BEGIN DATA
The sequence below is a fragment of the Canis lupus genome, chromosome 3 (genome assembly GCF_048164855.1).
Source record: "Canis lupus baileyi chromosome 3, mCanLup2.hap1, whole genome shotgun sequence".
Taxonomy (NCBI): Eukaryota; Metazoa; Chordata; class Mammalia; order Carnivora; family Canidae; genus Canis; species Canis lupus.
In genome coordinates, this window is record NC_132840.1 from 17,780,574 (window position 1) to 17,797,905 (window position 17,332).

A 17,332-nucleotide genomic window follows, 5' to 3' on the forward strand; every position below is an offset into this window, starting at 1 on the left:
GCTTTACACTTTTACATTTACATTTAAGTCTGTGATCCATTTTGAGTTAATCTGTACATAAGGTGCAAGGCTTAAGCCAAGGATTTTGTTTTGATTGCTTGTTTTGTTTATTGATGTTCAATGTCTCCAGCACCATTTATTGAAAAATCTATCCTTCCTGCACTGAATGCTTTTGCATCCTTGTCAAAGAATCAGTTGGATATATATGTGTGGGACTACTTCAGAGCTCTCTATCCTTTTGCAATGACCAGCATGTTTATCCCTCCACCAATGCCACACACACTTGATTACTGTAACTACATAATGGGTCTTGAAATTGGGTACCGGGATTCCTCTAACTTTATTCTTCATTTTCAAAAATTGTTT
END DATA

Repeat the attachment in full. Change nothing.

The sequence below is a fragment of the Canis lupus genome, chromosome 3 (genome assembly GCF_048164855.1).
Source record: "Canis lupus baileyi chromosome 3, mCanLup2.hap1, whole genome shotgun sequence".
Taxonomy (NCBI): Eukaryota; Metazoa; Chordata; class Mammalia; order Carnivora; family Canidae; genus Canis; species Canis lupus.
In genome coordinates, this window is record NC_132840.1 from 17,780,574 (window position 1) to 17,797,905 (window position 17,332).

A 17,332-nucleotide genomic window follows, 5' to 3' on the forward strand; every position below is an offset into this window, starting at 1 on the left:
GCTTTACACTTTTACATTTACATTTAAGTCTGTGATCCATTTTGAGTTAATCTGTACATAAGGTGCAAGGCTTAAGCCAAGGATTTTGTTTTGATTGCTTGTTTTGTTTATTGATGTTCAATGTCTCCAGCACCATTTATTGAAAAATCTATCCTTCCTGCACTGAATGCTTTTGCATCCTTGTCAAAGAATCAGTTGGATATATATGTGTGGGACTACTTCAGAGCTCTCTATCCTTTTGCAATGACCAGCATGTTTATCCCTCCACCAATGCCACACACACTTGATTACTGTAACTACATAATGGGTCTTGAAATTGGGTACCGGGATTCCTCTAACTTTATTCTTCATTTTCAAAAATTGTTT